The opinion of the court was delivered by: GETTLEMAN
Plaintiff, Michael David, has filed a six-count first amended complaint against defendants Village of Oak Lawn ("Village"), Chief of the Oak Lawn Police Department, James P. Houk ("Chief Houk"), and Oak Lawn Police Officers T. Vorderer ("Captain Vorderer"), G. Doyle, D. Keenan, and J. Martin. The complaint seeks damages for injuries plaintiff claims he suffered when he was allegedly attacked and beaten by members of the Oak Lawn Police Department during a routine traffic stop. Defendants have moved to dismiss or in the alternative for summary judgment on Counts IV and VI. For the reasons set forth below, defendants' motion for summary judgment is granted on both counts.
On the afternoon of December 17, 1994, plaintiff was driving a car in Oak Lawn. At the intersection of 95th Street and Cicero Avenue, plaintiff was pulled over by officers of the Oak Lawn Police Department ("department"). Officers Doyle, Keenan, and Martin then arrested plaintiff. This was the only time that plaintiff had had any contact with the department or the officers involved. The parties dispute the circumstances leading to the arrest.
Several months after plaintiff's arrest, plaintiff called someone at the Village of Oak Lawn and told that person that he wanted to file a complaint with the internal affairs complaint office. Plaintiff contends that he spoke with someone at the police department, but does not recall to whom he spoke or when the call was made. Plaintiff believes that he was told that the police department did not have an internal complaint office, and that he would have to direct all complaints through a lawyer.
On August 17, 1995, the criminal charges against plaintiff were stricken with leave to reinstate. Thereafter, plaintiff retained attorney Christopher W. Helt. Mr. Helt sent a letter dated October 20, 1995, to the department, stating that he had been retained by plaintiff and requesting a formal investigation into the circumstances surrounding plaintiff's arrest. Chief Houk apparently assigned Captain Vorderer to conduct the investigation. Thereafter, Mr. Helt received a letter from Captain Vorderer dated November 10, 1995, stating that Vorderer had conducted the requested investigation and, based on his factual findings, had determined that the officers "acted within acceptable standards during a difficult situation."
On December 15, 1995, plaintiff filed a nine-count complaint against the Village and six of its employees. Count VI of the original complaint was brought against Houk and Vorderer in their individual capacities for engaging in a conspiracy to obstruct the police department's investigation of plaintiff's arrest. On April 23, 1995, the court dismissed Count VI with prejudice for failure to state a claim. On May 13, 1996, plaintiff filed his first amended complaint, again including conspiracy allegations against Houk and Vorderer in Count VI. On August 23, 1996, the court again dismissed Count VI to the extent that it alleged a conspiracy and granted plaintiff leave to file an amended complaint.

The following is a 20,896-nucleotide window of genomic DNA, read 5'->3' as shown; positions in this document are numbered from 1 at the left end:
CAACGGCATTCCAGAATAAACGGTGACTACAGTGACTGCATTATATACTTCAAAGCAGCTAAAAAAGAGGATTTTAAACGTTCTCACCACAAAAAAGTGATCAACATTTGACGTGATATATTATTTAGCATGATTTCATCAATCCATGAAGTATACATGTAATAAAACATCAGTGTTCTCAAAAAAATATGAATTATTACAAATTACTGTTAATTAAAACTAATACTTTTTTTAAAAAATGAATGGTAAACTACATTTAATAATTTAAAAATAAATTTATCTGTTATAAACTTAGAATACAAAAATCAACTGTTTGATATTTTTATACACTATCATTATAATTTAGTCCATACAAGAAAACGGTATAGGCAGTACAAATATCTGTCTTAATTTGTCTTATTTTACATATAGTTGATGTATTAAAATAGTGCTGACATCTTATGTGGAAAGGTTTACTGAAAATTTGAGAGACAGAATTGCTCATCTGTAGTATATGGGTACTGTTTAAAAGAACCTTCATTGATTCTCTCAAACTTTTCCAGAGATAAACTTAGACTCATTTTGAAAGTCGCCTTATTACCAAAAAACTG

On September 6, 1996, plaintiff filed his third-amended complaint, asserting in Count VI a claim under 42 U.S.C. § 1983 for obstruction of justice against Houk and Vorderer for their alleged failure to properly investigate the circumstances surrounding plaintiff's arrest and demanding $ 7,500,000. in damages, plus 12% interest, costs and attorney's fees. Count IV of the complaint alleges false arrest and malicious prosecution against all defendants. Defendants bring the instant motion to dismiss or in the alternative for summary judgment on Counts IV and VI.
I. Summary Judgment Standard1
A court should grant summary judgment if "there is no genuine issue of material fact and . . . the moving party is entitled to judgment as a matter of law." Fed.R.Civ.P. 56(c). The burden is on the moving party to identify portions of the pleadings, answers to interrogatories, and affidavits which demonstrate an absence of a genuine issue of material fact. Id. ; Celotex Corp. v. Catrett, 477 U.S. 317, 323, 91 L. Ed. 2d 265, 106 S. Ct. 2548 (1986). The burden then shifts to the non-moving party to "set forth specific facts showing that there is a genuine issue for trial." Fed.R.Civ.P. 56(c). The simple assertion that a factual dispute exists is not enough to defeat a Rule 56(c) motion. To defeat a motion for summary judgment, the non-moving party must set forth specific facts, through affidavits or other materials, that demonstrate disputed material facts. Anderson v. Liberty Lobby, Inc., 477 U.S. 242, 256, 91 L. Ed. 2d 202, 106 S. Ct. 2505 (1986). In deciding a motion for summary judgment, the court must read the facts in a light most favorable to the non-moving party. Id., 477 U.S. at 255.
Pursuant to Local Rule 12(M)
, defendant has filed a statement of undisputed facts. Plaintiff has filed a response under Rule 12(N)(3)(a) and a statement of additional facts under Rule 12(N)(3)(b). Defendant has not filed a "reply" to plaintiff's statement of additional facts. Contrary to the requirements of Rule 12(N), plaintiff's response sets forth additional facts, and plaintiff's 12(N)(3)(b) statement presents various facts without proper citations and makes several legal arguments. To the extent plaintiff's submissions fail to comply with Rule 12(N), they are stricken.
Count IV alleges false arrest and malicious prosecution against all defendants. Under Illinois law, a claim for malicious prosecution must include: (1) the commencement or continuance of an original or criminal judicial proceeding by the defendant; (2) termination of the prosecution in favor of the plaintiff in a manner indicative of the innocence of the plaintiff; (3) the absence of probable cause for such proceeding; (4) the presence of malice; and, (5) damages resulting to the plaintiff. Bradley v. Avis Rental Car System, Inc., 902 F. Supp. 814, ...